With Fairfax Program's Aid, 19-Year-Old Mom of 2 Balances Education, Parenting

Most teenaged girls with babies drop out of school. Not Monica Aramburu.
By Michael Alison Chandler
Washington Post Staff Writer
Saturday, June 20, 2009

Monica Aramburu was in eighth grade at Lanier Middle School when she had her first child. Her senior year, she became a mother again.

Most teenage girls with babies drop out of school. But Aramburu transferred to Bryant Adult Alternative High School in Fairfax County, where she and her daughter and, later, her son could attend school together.

Last night, 5-year-old Priscilla Augment finished her school year with a pre-kindergarten graduation ceremony, at which she wore a fresh white sundress and a bow in her hair. Aramburu is weeks away from a high school diploma.

"I didn't think we would make it," said Aramburu, now 19, her pink JanSport backpack full of diapers, formula and a year's worth of algebra worksheets and quizzes organized in a Hannah Montana folder.

Some estimates put the dropout rate for teen mothers at 60 percent. Such mothers are far more likely to live in poverty and have daughters who become teen mothers.

"By coming here, she broke the cycle," said Elizabeth Link, who founded the Project Opportunity program in 1987. About 2,500 young women have come through the program in the Alexandria section of Fairfax, one of two in the county. Nearly 20 alumnae came to a retirement party for Link this spring, many of them teachers, nurses or graduate students, some with children in college.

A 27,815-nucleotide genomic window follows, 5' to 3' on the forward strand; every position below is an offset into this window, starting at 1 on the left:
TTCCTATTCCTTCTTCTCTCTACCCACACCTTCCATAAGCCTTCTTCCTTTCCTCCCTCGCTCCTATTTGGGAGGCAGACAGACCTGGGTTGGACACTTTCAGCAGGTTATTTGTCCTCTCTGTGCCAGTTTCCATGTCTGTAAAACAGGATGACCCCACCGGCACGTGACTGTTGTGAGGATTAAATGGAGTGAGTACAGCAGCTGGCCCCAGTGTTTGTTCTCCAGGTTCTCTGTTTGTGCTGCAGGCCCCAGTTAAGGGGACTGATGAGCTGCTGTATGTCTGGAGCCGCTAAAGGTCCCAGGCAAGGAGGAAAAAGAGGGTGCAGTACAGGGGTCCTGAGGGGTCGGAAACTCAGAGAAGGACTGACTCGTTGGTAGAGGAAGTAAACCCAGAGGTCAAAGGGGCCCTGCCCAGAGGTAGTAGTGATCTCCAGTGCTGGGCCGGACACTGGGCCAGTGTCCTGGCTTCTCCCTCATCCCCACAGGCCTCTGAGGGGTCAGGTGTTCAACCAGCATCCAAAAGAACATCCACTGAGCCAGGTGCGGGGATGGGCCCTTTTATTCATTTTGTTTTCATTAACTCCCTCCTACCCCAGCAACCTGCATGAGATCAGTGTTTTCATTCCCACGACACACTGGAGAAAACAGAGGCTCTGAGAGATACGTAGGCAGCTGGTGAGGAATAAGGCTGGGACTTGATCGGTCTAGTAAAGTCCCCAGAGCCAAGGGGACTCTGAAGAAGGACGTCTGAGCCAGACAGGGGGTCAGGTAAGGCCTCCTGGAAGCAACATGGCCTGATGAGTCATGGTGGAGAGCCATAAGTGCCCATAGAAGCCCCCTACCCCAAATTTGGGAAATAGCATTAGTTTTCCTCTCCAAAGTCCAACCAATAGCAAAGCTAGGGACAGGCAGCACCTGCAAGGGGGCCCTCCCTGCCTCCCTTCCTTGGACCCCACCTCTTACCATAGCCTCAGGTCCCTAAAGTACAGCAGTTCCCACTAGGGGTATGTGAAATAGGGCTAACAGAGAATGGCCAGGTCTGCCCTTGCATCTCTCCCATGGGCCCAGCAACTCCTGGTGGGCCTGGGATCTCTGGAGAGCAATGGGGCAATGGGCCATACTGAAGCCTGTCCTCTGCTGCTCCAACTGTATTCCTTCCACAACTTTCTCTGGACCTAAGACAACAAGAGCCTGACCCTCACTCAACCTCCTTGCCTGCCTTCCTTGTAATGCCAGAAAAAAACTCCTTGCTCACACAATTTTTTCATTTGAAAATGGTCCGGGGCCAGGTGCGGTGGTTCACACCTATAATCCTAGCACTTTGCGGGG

"Just because you have a baby at a young age does not mean you cannot be successful" is Link's mantra.

But finding the right combination of services for a parenting teenager is difficult. The Bryant program offers flexible schedules, parenting classes, mentoring, transportation and job counseling before and after graduation. Key to Bryant's success, Link said, is a partnership with the on-campus day-care center run by United Community Ministries. The center reserves as many as a quarter of its spots for the children of the program's teen moms.

Teenage mothers are legally entitled to services at their neighborhood schools, but many choose to transfer to specialized programs where they will not feel stigmatized.

After 15 years of steady declines in teen pregnancy, demand for such programs could be on the rise. From 2005 to 2007, the teen birth rate climbed 5 percent, according to the National Campaign to Prevent Teen and Unplanned Pregnancy.

Aramburu moved to Virginia from Peru with her mother when she was in third grade. A year later she met Mark Augment, the boy who would become the father of her children, at Daniels Run Elementary School in Fairfax. She remembers him first as the skinny boy with curly hair who made fun of her. Two years later, he passed her a note, through a friend, with his phone number on it.

When they started going out, "we were little kids," she said. They went to McDonald's after school, played flashlight tag and talked for hours on the phone.

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